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Compass of tourists on mountain at sunset sky.

This past week, while in Oahu for OneAmerica, we were fascinated by the roots of the Hawaiian culture. Ancient mariners made their way from Polynesia, and before that SE Asia and China. The sailors had sophisticated instruments, but also counted on close observation of winds, waves, and the flight patterns of birds. They memorized the location of islands through oral tradition, using the lyrics of songs and stories. Interestingly enough, they were far more skilled than European sailors.

As we watched bathers on Waikiki beach, we wondered if they knew that Tokyo is 3,861 miles to the West, or San Francisco is 2,396 miles to the East-- and what it took to get here before airline travel.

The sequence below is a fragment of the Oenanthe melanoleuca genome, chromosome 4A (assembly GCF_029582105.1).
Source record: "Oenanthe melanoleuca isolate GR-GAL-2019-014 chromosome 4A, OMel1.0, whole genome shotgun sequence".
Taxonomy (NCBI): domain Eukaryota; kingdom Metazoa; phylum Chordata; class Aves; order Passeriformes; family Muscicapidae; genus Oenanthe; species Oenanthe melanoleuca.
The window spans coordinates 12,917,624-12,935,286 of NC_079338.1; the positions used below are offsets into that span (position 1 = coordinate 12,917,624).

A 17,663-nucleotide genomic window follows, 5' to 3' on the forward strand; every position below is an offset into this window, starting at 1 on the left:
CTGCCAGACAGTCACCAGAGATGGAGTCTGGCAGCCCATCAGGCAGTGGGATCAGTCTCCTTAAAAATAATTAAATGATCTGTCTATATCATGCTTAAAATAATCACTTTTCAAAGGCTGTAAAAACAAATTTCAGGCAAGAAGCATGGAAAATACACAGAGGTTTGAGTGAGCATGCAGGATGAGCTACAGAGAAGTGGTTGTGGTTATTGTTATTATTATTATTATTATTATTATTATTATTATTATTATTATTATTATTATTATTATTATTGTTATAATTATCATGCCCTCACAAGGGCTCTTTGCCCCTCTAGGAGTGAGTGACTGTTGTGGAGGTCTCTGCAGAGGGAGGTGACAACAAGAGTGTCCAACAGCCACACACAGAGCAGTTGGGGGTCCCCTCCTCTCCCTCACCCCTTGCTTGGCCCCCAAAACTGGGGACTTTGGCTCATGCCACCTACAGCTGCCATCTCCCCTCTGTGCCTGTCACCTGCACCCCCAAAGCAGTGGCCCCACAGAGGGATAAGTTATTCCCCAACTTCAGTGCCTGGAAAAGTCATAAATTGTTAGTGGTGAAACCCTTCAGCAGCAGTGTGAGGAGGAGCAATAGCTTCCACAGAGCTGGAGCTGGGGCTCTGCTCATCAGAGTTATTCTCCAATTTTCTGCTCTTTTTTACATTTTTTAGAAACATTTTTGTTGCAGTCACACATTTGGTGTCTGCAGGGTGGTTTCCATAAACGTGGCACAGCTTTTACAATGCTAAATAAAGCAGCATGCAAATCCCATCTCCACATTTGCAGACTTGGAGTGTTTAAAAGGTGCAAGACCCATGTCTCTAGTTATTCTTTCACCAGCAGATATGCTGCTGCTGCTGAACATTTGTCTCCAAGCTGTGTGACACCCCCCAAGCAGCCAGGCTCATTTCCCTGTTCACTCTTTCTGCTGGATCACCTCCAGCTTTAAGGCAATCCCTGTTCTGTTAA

Speakers also have to navigate through a variety of audiences. It behooves us to map a plan before we 'set sail', based on careful consideration of where we want to end up. We also need to observe how audiences respond, so if necessary, we can change course in the middle of a presentation. Like the Hawaiians, sing or dance your talk to rehearse. It will make you smile. And if you include stories, you and the audience will most likely remember your presentation. Mahalo.

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